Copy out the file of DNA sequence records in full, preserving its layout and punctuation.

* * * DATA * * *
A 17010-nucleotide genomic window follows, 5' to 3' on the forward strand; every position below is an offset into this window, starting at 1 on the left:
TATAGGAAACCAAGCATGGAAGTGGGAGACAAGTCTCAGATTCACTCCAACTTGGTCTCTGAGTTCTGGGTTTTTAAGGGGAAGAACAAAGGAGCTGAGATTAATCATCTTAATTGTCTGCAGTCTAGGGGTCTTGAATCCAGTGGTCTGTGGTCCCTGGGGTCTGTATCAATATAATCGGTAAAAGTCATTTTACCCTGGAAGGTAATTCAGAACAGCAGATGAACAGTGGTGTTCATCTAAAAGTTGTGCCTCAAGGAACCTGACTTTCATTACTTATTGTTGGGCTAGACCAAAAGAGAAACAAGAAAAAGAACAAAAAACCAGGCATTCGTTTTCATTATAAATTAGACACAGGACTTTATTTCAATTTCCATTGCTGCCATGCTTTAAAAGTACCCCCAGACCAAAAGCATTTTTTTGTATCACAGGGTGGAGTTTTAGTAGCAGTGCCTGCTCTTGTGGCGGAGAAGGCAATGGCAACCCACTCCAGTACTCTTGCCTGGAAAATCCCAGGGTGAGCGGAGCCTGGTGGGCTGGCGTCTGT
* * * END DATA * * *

A 17010-nucleotide genomic window follows, 5' to 3' on the forward strand; every position below is an offset into this window, starting at 1 on the left:
TATAGGAAACCAAGCATGGAAGTGGGAGACAAGTCTCAGATTCACTCCAACTTGGTCTCTGAGTTCTGGGTTTTTAAGGGGAAGAACAAAGGAGCTGAGATTAATCATCTTAATTGTCTGCAGTCTAGGGGTCTTGAATCCAGTGGTCTGTGGTCCCTGGGGTCTGTATCAATATAATCGGTAAAAGTCATTTTACCCTGGAAGGTAATTCAGAACAGCAGATGAACAGTGGTGTTCATCTAAAAGTTGTGCCTCAAGGAACCTGACTTTCATTACTTATTGTTGGGCTAGACCAAAAGAGAAACAAGAAAAAGAACAAAAAACCAGGCATTCGTTTTCATTATAAATTAGACACAGGACTTTATTTCAATTTCCATTGCTGCCATGCTTTAAAAGTACCCCCAGACCAAAAGCATTTTTTTGTATCACAGGGTGGAGTTTTAGTAGCAGTGCCTGCTCTTGTGGCGGAGAAGGCAATGGCAACCCACTCCAGTACTCTTGCCTGGAAAATCCCAGGGTGAGCGGAGCCTGGTGGGCTGGCGTCTGT